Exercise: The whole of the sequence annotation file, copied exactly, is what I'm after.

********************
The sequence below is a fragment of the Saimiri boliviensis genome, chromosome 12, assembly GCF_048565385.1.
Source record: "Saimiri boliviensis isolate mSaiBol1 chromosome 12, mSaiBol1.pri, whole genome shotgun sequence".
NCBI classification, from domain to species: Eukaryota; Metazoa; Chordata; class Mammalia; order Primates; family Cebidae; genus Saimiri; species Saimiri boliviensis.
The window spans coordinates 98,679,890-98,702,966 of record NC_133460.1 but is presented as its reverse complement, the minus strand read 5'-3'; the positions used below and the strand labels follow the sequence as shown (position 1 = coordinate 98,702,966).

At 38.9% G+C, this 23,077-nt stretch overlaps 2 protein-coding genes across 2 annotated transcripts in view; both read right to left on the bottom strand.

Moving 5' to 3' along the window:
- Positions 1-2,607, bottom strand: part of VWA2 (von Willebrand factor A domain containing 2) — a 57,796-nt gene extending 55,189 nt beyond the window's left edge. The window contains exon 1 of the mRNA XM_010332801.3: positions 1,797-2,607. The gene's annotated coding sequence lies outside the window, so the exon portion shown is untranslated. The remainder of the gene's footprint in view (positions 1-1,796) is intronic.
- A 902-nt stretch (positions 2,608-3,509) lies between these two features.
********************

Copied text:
The sequence below is a fragment of the Saimiri boliviensis genome, chromosome 12, assembly GCF_048565385.1.
Source record: "Saimiri boliviensis isolate mSaiBol1 chromosome 12, mSaiBol1.pri, whole genome shotgun sequence".
NCBI classification, from domain to species: Eukaryota; Metazoa; Chordata; class Mammalia; order Primates; family Cebidae; genus Saimiri; species Saimiri boliviensis.
The window spans coordinates 98,679,890-98,702,966 of record NC_133460.1 but is presented as its reverse complement, the minus strand read 5'-3'; the positions used below and the strand labels follow the sequence as shown (position 1 = coordinate 98,702,966).

At 38.9% G+C, this 23,077-nt stretch overlaps 2 protein-coding genes across 2 annotated transcripts in view; both read right to left on the bottom strand.

Moving 5' to 3' along the window:
- Positions 1-2,607, bottom strand: part of VWA2 (von Willebrand factor A domain containing 2) — a 57,796-nt gene extending 55,189 nt beyond the window's left edge. The window contains exon 1 of the mRNA XM_010332801.3: positions 1,797-2,607. The gene's annotated coding sequence lies outside the window, so the exon portion shown is untranslated. The remainder of the gene's footprint in view (positions 1-1,796) is intronic.
- A 902-nt stretch (positions 2,608-3,509) lies between these two features.